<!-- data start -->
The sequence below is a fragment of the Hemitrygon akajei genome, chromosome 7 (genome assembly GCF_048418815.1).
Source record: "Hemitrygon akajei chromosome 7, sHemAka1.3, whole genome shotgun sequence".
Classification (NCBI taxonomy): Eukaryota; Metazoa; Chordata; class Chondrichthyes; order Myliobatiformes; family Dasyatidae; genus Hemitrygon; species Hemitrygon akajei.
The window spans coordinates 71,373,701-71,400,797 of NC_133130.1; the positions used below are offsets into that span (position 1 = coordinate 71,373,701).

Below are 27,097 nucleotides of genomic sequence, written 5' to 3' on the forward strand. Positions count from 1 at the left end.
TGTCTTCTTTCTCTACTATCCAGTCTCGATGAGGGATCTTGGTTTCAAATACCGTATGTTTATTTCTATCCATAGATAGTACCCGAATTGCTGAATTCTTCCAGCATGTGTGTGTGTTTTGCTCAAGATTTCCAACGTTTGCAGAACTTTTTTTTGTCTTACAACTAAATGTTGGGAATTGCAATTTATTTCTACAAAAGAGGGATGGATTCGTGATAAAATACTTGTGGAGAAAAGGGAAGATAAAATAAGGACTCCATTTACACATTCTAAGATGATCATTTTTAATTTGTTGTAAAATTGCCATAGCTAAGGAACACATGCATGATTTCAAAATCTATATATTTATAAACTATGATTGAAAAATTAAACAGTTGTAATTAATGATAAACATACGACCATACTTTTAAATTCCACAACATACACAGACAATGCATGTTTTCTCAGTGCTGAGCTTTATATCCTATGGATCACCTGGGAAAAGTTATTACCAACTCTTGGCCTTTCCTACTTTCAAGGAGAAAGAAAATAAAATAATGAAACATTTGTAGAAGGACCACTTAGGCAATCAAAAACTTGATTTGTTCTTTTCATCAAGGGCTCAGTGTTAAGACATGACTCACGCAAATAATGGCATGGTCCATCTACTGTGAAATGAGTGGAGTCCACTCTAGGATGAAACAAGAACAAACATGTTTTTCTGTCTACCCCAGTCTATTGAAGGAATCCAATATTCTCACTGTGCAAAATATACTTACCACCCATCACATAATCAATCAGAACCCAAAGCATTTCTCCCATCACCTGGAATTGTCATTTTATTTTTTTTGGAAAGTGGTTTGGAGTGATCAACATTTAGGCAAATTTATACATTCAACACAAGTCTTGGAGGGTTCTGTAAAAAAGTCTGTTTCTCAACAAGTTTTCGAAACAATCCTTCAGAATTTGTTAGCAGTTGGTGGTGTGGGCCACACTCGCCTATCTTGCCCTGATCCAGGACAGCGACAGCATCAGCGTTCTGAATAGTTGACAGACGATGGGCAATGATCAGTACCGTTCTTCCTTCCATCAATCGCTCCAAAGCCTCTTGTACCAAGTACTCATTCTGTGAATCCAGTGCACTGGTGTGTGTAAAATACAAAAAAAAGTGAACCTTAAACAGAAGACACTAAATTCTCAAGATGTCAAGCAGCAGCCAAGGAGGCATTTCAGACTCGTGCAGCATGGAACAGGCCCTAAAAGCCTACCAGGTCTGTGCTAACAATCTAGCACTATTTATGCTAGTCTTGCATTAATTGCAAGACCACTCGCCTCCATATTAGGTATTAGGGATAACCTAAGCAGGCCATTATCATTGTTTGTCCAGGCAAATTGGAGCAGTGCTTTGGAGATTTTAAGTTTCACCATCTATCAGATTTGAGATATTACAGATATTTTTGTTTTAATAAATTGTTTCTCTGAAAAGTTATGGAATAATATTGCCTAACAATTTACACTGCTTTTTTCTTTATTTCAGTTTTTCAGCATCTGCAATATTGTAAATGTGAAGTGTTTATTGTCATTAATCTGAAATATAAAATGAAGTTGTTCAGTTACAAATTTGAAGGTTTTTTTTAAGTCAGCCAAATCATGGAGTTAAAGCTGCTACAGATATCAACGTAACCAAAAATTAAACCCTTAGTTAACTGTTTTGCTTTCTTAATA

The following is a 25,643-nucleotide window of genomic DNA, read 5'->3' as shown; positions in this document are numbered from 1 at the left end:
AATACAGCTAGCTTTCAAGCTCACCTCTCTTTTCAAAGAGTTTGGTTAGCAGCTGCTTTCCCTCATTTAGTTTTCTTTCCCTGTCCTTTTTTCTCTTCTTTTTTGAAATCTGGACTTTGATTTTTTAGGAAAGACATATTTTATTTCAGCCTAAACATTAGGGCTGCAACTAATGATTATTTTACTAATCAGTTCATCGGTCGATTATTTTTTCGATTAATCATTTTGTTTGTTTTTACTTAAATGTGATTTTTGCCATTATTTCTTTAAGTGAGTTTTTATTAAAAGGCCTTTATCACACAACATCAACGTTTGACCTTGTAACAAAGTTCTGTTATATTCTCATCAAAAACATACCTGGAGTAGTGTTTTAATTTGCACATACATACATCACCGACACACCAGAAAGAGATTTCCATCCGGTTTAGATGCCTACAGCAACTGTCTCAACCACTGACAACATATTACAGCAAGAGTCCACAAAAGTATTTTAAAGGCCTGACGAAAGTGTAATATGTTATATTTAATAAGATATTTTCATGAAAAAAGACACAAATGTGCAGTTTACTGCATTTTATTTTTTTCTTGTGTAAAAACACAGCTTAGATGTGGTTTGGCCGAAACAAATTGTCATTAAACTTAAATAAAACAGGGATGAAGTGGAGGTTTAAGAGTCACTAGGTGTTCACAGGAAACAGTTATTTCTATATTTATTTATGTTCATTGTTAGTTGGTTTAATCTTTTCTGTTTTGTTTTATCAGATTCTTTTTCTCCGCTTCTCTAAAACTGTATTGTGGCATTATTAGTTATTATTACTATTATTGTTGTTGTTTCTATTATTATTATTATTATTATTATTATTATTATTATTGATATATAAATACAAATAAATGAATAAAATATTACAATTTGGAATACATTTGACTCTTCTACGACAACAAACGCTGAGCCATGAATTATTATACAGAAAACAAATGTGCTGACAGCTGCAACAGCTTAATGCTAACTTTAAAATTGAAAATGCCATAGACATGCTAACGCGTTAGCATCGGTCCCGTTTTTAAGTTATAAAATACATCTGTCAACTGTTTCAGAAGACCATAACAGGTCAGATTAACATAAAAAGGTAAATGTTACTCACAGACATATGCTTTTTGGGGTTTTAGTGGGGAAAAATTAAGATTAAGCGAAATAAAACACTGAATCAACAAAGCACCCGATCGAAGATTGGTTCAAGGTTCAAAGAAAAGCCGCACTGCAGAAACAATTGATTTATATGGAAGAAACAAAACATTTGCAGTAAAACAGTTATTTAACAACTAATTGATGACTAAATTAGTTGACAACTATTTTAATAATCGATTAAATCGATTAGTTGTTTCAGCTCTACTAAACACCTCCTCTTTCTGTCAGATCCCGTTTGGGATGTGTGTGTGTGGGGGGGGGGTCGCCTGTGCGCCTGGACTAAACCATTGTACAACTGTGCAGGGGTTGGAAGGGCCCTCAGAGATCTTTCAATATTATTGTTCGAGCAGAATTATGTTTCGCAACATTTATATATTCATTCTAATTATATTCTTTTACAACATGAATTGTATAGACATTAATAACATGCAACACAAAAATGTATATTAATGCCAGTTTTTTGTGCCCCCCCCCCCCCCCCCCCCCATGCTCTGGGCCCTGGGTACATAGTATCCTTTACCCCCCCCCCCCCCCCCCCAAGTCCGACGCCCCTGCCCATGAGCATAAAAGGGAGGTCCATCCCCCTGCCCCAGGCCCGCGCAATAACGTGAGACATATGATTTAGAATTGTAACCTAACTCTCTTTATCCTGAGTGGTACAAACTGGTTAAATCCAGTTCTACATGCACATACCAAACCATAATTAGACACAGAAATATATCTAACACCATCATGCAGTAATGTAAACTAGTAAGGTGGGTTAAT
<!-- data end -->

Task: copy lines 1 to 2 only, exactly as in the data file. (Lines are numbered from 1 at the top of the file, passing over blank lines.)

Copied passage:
The sequence below is a fragment of the Hemitrygon akajei genome, chromosome 7 (genome assembly GCF_048418815.1).
Source record: "Hemitrygon akajei chromosome 7, sHemAka1.3, whole genome shotgun sequence".